Grace Place Provides Help for Mothers and Children Experiencing Homelessness.

by | Feb 2024

SOME SINGLE mothers work multiple jobs to keep their families afloat, but with housing and utility prices at an all-time high, child care costs mounting, and grocery prices steadily rising, many are still struggling. One missed paycheck can equal homelessness. That’s where Grace Place steps in. 

“Since we began operating in 2015, Grace Place has helped restore the lives of hundreds of women and children who were experiencing the despair of homelessness. Eighty-seven percent of our graduate families are still independent and leading restored, sustainable lives. These women and children are thriving now and give back to this community in countless ways. They’ve changed the trajectory of the generations who will come after we’re all long gone,” shared founder Desneige VanCleve. 

Previously focused on marketing for small businesses, VanCleve felt the nudge to invest in others. In 2013, she decided to pursue her dream of making a difference. 

“I went back to college for ministry and organizational leadership and began working in the Benevolence Ministry of a local church. Through this position, I realized the enormous need for a long-term life restoration program and a home for mothers and children. Our mission statement is to empower single mothers in need and their children toward developing healthy, safe, and independent lives in the local community,” she explained.

Grace Place can serve up to eight families between its Crisis to Stability program and its Graduate program. But in 2022, they received an astounding 392 requests for assistance, and in 2023, that number increased. VanCleve said that Grace Place is not an emergency shelter and cannot offer emergency placements. It focuses on equipping mothers, helping them eliminate risks and barriers, and securing sustainable housing.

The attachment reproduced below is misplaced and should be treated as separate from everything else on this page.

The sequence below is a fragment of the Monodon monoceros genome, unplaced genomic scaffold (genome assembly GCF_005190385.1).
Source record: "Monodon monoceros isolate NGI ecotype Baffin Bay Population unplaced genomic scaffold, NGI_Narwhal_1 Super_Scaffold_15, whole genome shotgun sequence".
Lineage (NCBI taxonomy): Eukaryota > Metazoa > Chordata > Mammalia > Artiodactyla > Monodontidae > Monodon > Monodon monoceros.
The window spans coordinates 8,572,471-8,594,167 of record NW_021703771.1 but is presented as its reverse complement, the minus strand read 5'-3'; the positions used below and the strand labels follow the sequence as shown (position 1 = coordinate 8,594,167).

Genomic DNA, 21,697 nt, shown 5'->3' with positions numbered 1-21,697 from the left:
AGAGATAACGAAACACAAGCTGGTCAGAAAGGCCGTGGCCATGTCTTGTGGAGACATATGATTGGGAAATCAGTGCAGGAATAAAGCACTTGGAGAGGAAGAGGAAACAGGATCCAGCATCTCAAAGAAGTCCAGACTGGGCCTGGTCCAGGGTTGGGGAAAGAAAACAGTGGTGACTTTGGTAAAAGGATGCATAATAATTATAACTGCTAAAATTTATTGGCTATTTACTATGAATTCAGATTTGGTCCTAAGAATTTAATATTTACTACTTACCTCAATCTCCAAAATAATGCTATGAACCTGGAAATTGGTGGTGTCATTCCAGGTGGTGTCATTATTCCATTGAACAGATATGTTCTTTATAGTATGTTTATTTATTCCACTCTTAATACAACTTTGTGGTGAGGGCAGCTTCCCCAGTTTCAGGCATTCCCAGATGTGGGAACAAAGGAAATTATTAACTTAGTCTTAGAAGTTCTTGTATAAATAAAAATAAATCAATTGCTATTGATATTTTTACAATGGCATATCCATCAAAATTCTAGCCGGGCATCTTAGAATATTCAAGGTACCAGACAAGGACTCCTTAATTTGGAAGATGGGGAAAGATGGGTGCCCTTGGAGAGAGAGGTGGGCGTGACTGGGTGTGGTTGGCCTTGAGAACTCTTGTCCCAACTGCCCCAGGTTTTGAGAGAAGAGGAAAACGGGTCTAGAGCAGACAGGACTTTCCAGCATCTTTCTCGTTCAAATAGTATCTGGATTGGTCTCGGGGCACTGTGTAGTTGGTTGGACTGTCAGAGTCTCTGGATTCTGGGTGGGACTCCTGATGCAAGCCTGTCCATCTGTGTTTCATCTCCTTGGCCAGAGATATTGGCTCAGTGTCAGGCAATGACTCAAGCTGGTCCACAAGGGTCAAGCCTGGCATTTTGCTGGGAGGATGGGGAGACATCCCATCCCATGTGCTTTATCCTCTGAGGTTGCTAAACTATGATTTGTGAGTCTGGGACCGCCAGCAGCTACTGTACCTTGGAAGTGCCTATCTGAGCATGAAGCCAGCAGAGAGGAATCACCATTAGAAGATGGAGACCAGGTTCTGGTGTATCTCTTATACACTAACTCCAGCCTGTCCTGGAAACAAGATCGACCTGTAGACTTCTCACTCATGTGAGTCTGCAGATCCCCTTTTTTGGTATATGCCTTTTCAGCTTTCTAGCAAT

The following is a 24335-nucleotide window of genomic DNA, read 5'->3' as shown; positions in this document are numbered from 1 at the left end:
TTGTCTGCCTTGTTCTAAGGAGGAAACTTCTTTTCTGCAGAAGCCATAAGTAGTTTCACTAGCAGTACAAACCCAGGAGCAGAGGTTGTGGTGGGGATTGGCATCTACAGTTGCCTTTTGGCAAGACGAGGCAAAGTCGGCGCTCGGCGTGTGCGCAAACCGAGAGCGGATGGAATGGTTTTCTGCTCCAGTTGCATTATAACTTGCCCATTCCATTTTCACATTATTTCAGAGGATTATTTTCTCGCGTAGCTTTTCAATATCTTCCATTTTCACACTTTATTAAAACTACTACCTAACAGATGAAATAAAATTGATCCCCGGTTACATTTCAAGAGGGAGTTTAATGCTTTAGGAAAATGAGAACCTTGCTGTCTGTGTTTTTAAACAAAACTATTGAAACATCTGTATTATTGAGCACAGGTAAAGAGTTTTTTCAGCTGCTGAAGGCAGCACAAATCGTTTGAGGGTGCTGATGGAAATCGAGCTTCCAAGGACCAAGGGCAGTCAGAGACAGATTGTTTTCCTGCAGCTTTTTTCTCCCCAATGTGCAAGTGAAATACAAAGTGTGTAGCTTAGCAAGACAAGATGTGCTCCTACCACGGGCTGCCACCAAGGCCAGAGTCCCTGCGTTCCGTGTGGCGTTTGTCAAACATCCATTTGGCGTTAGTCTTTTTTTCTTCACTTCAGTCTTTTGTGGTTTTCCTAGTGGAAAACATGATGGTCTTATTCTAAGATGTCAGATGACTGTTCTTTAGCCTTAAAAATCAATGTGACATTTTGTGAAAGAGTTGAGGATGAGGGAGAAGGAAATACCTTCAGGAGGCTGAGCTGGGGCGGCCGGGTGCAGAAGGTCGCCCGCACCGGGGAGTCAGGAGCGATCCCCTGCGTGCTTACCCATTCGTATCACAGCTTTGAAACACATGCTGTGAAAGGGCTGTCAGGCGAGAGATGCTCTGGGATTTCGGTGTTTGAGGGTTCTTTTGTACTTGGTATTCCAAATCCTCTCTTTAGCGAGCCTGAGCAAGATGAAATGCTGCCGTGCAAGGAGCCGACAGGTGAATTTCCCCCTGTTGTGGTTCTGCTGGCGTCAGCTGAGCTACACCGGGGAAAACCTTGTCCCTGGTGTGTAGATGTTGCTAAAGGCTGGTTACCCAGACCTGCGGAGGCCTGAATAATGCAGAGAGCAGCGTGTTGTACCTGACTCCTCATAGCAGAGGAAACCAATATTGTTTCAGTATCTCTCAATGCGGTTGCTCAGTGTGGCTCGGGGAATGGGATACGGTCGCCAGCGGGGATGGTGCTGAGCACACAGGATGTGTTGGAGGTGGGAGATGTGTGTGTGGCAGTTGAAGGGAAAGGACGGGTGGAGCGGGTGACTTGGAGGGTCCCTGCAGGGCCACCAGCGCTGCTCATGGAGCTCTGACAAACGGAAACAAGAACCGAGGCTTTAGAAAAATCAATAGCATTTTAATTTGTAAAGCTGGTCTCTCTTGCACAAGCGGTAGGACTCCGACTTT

In August of 2022, Grace Place purchased 4.5 acres and plans to build 43 cottage-style homes, an education building, outdoor courtyards and gathering areas, and sports courts and playgrounds.

“We will be able to serve more than five times the number of families we [can now serve] annually. And our evidence-based programs will be even more impactful on this scale than they’ve proven to be over the last eight years. We’re very excited about the impact we know this organization is going to make and also the impact our families are going to make with this opportunity! It’s an enormous burden to carry when you know the need and what these families are up against with the cost of housing here.

“It’s hard to put into words the way it feels when our families first come to Grace Place completely shattered and then leave completely equipped with so much hope and confidence for their futures. We have kids who have lived here who are adults now, and they want to show their gratitude for the huge turning point in their lives that happened when their mother brought them to Grace Place’s.”

VanCleve hopes this much-needed expansion will serve as an example for other communities and said the orgnization’s success has opened up a meaningful dialogue about the homeless epidemic and attainable housing crisis.

“We are no longer turning a blind eye to suffering. When we wake up each day and make sure we’re loving others in the absolute best way possible, that has to [make] the future better in ways we will never really know, right? Isn’t that hope in its purest, most visible form?”

Though not originally from Middle Tennessee, VanCleve believes that the success of Grace Place and each mother who has come through the doors is because of the support they’ve received from Sumner County.

“Thank you — all of you. You took a big chance on a young, wild Yankee transplant and believed in the vision God put in my heart. I hope you’re proud of this beautiful love letter you’ve been writing to single moms and children experiencing homelessness for eight years now!”

VanCleve also attributes the success of Grace Place to the mothers themselves. 

“Our families are the heroes here. It’s far from easy. It’s the hardest stage of their lives, and they’re achieving seemingly impossible things. Whenever I’m facing any kind of challenge, I think of these women and children. I think of what they’ve faced and continue to face. I think of their stories. It gives me strength and courage.” 

Grace Place will host its annual luncheon on April 18 from 11:30 a.m. to 1 p.m. at Long Hollow Church. This is a free event open to the community, but reservations must be made in advance. Donations will be accepted and appreciated. GN 

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